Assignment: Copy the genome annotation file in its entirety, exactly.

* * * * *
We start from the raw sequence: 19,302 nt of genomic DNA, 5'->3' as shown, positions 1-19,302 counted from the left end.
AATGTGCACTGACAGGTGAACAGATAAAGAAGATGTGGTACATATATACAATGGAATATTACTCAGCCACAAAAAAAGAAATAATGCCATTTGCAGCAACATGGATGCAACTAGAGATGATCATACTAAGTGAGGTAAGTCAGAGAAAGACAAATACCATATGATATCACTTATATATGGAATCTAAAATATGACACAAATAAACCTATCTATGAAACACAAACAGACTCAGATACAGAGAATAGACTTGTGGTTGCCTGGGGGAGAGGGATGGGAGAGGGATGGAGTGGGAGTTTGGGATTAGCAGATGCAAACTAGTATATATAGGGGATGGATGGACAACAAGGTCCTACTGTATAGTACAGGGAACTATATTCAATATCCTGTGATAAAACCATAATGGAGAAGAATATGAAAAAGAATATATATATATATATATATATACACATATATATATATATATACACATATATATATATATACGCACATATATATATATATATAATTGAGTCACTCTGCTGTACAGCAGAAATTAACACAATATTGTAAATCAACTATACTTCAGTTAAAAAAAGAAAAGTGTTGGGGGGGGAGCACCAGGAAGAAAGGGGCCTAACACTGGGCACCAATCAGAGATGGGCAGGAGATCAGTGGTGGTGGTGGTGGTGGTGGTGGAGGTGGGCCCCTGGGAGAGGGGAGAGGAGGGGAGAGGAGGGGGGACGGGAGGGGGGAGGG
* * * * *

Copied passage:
We start from the raw sequence: 19,302 nt of genomic DNA, 5'->3' as shown, positions 1-19,302 counted from the left end.
AATGTGCACTGACAGGTGAACAGATAAAGAAGATGTGGTACATATATACAATGGAATATTACTCAGCCACAAAAAAAGAAATAATGCCATTTGCAGCAACATGGATGCAACTAGAGATGATCATACTAAGTGAGGTAAGTCAGAGAAAGACAAATACCATATGATATCACTTATATATGGAATCTAAAATATGACACAAATAAACCTATCTATGAAACACAAACAGACTCAGATACAGAGAATAGACTTGTGGTTGCCTGGGGGAGAGGGATGGGAGAGGGATGGAGTGGGAGTTTGGGATTAGCAGATGCAAACTAGTATATATAGGGGATGGATGGACAACAAGGTCCTACTGTATAGTACAGGGAACTATATTCAATATCCTGTGATAAAACCATAATGGAGAAGAATATGAAAAAGAATATATATATATATATATATATACACATATATATATATATATACACATATATATATATATACGCACATATATATATATATATAATTGAGTCACTCTGCTGTACAGCAGAAATTAACACAATATTGTAAATCAACTATACTTCAGTTAAAAAAAGAAAAGTGTTGGGGGGGGAGCACCAGGAAGAAAGGGGCCTAACACTGGGCACCAATCAGAGATGGGCAGGAGATCAGTGGTGGTGGTGGTGGTGGTGGTGGAGGTGGGCCCCTGGGAGAGGGGAGAGGAGGGGAGAGGAGGGGGGACGGGAGGGGGGAGGG